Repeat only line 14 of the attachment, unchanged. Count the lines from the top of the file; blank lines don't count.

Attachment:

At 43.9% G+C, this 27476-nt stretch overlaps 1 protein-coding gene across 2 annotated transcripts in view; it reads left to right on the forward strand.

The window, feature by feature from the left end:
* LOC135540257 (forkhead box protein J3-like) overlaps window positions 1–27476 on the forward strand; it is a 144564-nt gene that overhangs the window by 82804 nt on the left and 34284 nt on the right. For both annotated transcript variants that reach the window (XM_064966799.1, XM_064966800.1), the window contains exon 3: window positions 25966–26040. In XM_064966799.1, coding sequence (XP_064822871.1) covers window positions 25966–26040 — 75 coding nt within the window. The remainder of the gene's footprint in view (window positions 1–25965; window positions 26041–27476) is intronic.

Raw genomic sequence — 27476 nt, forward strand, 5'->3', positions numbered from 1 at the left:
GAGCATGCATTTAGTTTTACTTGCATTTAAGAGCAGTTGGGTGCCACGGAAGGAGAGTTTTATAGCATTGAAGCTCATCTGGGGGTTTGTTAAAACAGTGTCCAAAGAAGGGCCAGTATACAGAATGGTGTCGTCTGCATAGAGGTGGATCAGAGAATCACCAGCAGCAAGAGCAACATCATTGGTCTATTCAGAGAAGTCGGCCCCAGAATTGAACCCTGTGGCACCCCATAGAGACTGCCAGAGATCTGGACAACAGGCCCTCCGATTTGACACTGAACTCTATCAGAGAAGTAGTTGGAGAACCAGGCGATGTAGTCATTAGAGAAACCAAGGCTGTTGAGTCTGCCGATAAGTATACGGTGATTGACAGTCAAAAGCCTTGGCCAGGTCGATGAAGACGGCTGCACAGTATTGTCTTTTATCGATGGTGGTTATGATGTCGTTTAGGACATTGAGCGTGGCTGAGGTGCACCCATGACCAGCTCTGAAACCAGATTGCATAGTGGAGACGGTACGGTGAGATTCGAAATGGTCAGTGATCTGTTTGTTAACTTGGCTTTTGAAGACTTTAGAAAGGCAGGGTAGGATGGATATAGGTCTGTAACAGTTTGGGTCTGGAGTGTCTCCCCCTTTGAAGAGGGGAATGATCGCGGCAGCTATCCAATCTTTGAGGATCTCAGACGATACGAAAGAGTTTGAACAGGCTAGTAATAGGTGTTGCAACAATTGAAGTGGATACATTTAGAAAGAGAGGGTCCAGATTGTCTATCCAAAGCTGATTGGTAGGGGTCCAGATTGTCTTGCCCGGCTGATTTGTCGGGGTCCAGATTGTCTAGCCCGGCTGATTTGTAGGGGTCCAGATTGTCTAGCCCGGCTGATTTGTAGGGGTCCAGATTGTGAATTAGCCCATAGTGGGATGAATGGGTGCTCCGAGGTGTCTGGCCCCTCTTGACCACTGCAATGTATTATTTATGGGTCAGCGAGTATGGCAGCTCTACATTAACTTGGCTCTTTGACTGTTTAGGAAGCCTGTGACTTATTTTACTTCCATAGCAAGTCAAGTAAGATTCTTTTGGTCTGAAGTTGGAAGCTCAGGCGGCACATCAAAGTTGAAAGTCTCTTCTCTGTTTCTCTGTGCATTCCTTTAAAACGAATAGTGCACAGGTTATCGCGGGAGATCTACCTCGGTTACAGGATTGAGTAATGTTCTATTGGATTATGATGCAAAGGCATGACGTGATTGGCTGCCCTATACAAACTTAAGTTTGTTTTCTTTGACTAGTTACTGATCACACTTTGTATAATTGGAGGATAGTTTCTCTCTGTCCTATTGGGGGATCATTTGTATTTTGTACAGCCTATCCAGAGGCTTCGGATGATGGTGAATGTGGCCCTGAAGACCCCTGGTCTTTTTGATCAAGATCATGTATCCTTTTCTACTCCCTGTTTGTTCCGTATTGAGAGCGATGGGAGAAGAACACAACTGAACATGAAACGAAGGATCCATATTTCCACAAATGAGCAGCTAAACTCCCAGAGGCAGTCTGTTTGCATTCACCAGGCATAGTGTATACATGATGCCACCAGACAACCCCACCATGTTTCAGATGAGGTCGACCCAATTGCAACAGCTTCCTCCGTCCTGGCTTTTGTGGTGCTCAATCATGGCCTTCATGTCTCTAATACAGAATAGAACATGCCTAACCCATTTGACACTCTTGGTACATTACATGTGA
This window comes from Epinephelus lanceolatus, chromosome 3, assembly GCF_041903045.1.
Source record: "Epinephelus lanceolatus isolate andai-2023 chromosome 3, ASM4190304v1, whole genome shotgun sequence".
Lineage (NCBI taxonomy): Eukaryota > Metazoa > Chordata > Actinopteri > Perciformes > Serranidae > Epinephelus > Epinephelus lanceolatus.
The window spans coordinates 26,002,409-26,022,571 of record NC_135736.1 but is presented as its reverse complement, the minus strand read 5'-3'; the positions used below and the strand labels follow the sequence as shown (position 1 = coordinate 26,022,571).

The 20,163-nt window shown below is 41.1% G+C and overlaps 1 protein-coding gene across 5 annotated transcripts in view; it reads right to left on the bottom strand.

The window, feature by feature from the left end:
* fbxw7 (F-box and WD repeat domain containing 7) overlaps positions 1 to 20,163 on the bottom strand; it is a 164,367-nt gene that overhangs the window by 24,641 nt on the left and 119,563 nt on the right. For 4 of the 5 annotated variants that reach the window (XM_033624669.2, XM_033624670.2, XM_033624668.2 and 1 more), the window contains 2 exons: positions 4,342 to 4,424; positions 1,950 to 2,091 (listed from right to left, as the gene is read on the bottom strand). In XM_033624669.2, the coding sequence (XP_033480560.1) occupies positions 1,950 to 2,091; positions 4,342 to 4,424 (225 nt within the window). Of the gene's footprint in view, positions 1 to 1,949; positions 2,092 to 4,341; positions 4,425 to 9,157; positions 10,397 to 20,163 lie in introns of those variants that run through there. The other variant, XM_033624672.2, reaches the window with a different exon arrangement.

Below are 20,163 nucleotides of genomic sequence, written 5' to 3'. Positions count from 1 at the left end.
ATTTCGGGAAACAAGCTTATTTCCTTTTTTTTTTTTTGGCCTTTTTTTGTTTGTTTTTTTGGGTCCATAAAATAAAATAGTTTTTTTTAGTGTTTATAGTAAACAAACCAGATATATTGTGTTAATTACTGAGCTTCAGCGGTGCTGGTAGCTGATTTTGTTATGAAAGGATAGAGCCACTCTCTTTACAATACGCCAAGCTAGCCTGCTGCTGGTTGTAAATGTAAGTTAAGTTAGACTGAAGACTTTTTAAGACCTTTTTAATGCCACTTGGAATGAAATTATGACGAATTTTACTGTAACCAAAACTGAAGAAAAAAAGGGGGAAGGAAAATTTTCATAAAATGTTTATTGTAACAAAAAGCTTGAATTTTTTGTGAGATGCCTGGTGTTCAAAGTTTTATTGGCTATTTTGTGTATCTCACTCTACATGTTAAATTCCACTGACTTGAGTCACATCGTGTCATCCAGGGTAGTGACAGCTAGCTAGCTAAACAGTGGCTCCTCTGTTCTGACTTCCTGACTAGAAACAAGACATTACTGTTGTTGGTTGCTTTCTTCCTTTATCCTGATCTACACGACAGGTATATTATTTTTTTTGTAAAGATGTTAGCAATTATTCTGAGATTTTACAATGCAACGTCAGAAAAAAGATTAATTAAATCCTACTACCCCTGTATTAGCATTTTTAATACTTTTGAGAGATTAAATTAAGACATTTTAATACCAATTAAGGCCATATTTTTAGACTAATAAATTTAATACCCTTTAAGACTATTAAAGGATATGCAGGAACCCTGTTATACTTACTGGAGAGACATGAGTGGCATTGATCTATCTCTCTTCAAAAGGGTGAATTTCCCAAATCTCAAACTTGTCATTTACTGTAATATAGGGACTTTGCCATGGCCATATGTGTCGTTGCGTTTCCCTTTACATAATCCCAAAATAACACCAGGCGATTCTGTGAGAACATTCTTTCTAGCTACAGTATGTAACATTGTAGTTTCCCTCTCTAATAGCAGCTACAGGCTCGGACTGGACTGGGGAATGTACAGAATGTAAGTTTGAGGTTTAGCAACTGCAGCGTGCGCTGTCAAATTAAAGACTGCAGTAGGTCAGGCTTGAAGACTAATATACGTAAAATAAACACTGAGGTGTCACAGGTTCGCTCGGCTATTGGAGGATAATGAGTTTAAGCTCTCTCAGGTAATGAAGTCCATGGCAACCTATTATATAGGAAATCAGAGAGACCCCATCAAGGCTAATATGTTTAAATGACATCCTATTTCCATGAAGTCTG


ATTTCGGGAAACAAGCTTATTTCCTTTTTTTTTTTTTGGCCTTTTTTTGTTTGTTTTTTTGGGTCCATAAAATAAAATAGTTTTTTTTAGTGTTTATAGTAAACAAACCAGATATATTGTGTTAATTACTGAGCTTCAGCGGTGCTGGTAGCTGATTTTGTTATGAAAGGATAGAGCCACTCTCTTTACAATACGCCAAGCTAGCCTGCTGCTGGTTGTAAATGTAAGTTAAGTTAGACTGAAGACTTTTTAAGACCTTTTTAATGCCACTTGGAATGAAATTATGACGAATTTTACTGTAACCAAAACTGAAGAAAAAAAGGGGGAAGGAAAATTTTCATAAAATGTTTATTGTAACAAAAAGCTTGAATTTTTTGTGAGATGCCTGGTGTTCAAAGTTTTATTGGCTATTTTGTGTATCTCACTCTACATGTTAAATTCCACTGACTTGAGTCACATCGTGTCATCCAGGGTAGTGACAGCTAGCTAGCTAAACAGTGGCTCCTCTGTTCTGACTTCCTGACTAGAAACAAGACATTACTGTTGTTGGTTGCTTTCTTCCTTTATCCTGATCTACACGACAGGTATATTATTTTTTTTGTAAAGATGTTAGCAATTATTCTGAGATTTTACAATGCAACGTCAGAAAAAAGATTAATTAAATCCTACTACCCCTGTATTAGCATTTTTAATACTTTTGAGAGATTAAATTAAGACATTTTAATACCAATTAAGGCCATATTTTTAGACTAATAAATTTAATACCCTTTAAGACTATTAAAGGATATGCAGGAACCCTGTTATACTTACTGGAGAGACATGAGTGGCATTGATCTATCTCTCTTCAAAAGGGTGAATTTCCCAAATCTCAAACTTGTCATTTACTGTAATATAGGGACTTTGCCATGGCCATATGTGTCGTTGCGTTTCCCTTTACATAATCCCAAAATAACACCAGGCGATTCTGTGAGAACATTCTTTCTAGCTACAGTATGTAACATTGTAGTTTCCCTCTCTAATAGCAGCTACAGGCTCGGACTGGACTGGGGAATGTACAGAATGTAAGTTTGAGGTTTAGCAACTGCAGCGTGCGCTGTCAAATTAAAGACTGCAGTAGGTCAGGCTTGAAGACTAATATACGTAAAATAAACACTGAGGTGTCACAGGTTCGCTCGGCTATTGGAGGATAATGAGTTTAAGCTCTCTCAGGTAATGAAGTCCATGGCAACCTATTATATAGGAAATCAGAGAGACCCCATCAAGGCTAATATGTTTAAATGACATCCTATTTCCATGAAGTCTG